To: main@Biochar.groups.io
Subject: Re: [Biochar] Biochar as phosphorus fertilizer #europe #microbes #properties #nutrients #biochar

 

I am surprised that you believe phosphorus levels in biochar are high.
I've tested every commercially available biochar that I could bring into California. Phosphorous concentrations are very low in all cases.  A few hundred ppm's on average.
Potassium, in some cases is at the thousands of ppm level.

I'm interested in how biochar impacts phosphorus in the soil.  Please see the attached graphic describing phosphorous states in soil. 

Rick


--
Thomas R Casten
tr9casten@...
630-915-9215


Rick Wilson
 

Thanks Barry, good article!  Rick

On Saturday, March 21, 2020, 05:34:09 PM PDT, Thomas Casten <tr9casten@...> wrote:


Barry: Could you clarify the dates of biochar addition and the testing.  The description implies that the biochar was added in 2010, but could be read to say that the research plots were established ten years ago.  I could not determine when the tests took place, just the 2020 pub date.

It seems that biochar provides a safe haven for mycorrhizal fungi, but require a symbiotic relationship with the plant to receive hexose, but the plants do not send out signals or easily admit the penetration of the mycorrhizal hyphae unless the plant is short on phosphorous or nitrogen.  In that case, the plant provides up to 20% of its carbon from photosynthesis to the fungi,  which returns nutrients including phosphorous in a form the plant can use.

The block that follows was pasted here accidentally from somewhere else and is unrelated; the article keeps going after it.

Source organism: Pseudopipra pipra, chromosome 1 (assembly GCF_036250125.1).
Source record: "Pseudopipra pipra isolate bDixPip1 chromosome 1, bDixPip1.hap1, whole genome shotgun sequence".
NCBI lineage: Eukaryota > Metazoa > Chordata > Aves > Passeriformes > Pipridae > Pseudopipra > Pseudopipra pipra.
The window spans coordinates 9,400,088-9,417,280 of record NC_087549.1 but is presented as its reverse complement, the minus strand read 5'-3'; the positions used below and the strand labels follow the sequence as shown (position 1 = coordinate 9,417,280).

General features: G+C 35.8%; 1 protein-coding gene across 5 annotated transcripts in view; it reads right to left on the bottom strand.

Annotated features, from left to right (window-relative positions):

My read of soil runoff reduction seems to credit the glomalin exudate from the biochar-enhanced mycorrhizal fungi with gluing soil into larger particles.  Furthermore, tillage exposes this carbon to degradation.  Hence the question of how long after biochar addition were the tests run, and if more than one season, were the plots tilled? 

Thomas R Casten
Cell: 630-915-9215
Work: 630-321-1095



On Sat, Mar 21, 2020 at 7:48 AM Barry Husk <husk@...> wrote:

Rick,

 

One of our recent studies on biochar and phosphorus retention in soil:

 

Biochar-induced soil stability influences phosphorus retention in a temperate agricultural soil

http://joann-whalen.research.mcgill.ca/publications/Geoderma%20351--71-75.pdf

 

Barry Husk

 

From: main@Biochar.groups.io <main@Biochar.groups.io> On Behalf Of Rick Wilson
Sent: March 20, 2020 10:08 PM
To: main@Biochar.groups.io
Subject: Re: [Biochar] Biochar as phosphorus fertilizer #europe #microbes #properties #nutrients #biochar

 

I am surprised that you believe phosphorus levels in biochar are high.
I've tested every commercially available biochar that I could bring into California. Phosphorous concentrations are very low in all cases.  A few hundred ppm's on average.
Potassium, in some cases is at the thousands of ppm level.

I'm interested in how biochar impacts phosphorus in the soil.  Please see the attached graphic describing phosphorous states in soil. 

Rick


--
Thomas R Casten
tr9casten@...
630-915-9215